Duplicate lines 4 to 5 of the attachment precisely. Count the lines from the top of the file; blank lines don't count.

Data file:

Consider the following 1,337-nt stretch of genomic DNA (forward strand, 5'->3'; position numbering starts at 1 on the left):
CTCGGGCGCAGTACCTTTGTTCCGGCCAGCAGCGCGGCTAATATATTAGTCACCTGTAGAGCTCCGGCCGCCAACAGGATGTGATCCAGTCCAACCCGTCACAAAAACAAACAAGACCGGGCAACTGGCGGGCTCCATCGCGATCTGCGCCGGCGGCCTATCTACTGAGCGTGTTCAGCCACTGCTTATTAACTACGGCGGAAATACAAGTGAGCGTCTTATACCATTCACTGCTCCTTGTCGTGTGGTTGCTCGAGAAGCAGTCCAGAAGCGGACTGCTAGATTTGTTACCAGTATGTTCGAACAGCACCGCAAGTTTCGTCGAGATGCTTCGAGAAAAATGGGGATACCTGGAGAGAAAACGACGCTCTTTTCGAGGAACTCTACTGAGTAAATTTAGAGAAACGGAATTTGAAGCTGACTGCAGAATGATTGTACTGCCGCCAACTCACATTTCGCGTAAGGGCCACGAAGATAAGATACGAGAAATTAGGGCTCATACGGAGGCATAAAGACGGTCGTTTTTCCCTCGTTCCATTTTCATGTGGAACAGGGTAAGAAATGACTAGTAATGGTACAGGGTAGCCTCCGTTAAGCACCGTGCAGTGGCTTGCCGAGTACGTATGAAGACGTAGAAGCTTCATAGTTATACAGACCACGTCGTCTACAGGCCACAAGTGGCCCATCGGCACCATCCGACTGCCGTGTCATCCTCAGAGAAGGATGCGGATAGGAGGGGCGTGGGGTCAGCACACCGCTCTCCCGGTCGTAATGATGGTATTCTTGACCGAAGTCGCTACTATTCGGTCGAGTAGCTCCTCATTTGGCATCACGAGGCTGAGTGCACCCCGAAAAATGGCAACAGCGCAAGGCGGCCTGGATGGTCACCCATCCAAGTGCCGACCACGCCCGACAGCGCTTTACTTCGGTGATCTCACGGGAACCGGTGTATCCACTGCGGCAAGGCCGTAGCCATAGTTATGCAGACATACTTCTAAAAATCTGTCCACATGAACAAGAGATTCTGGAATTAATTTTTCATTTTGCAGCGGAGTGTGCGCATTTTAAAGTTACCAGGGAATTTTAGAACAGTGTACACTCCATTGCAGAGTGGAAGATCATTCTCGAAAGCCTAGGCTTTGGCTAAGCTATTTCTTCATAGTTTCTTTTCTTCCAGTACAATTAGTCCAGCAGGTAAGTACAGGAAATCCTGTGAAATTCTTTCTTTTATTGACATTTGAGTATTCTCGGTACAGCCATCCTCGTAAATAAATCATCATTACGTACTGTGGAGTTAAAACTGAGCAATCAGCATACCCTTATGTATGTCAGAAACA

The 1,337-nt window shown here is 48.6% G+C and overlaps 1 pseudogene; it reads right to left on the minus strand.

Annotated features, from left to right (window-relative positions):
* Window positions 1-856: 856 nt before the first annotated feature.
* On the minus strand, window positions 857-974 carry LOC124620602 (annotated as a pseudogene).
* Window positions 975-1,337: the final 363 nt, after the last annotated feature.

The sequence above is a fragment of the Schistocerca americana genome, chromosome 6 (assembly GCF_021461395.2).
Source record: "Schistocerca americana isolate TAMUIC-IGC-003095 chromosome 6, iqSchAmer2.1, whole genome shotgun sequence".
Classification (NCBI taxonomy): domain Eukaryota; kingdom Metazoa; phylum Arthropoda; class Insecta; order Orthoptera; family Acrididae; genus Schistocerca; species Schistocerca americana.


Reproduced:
Annotated features, from left to right (window-relative positions):
* Window positions 1-856: 856 nt before the first annotated feature.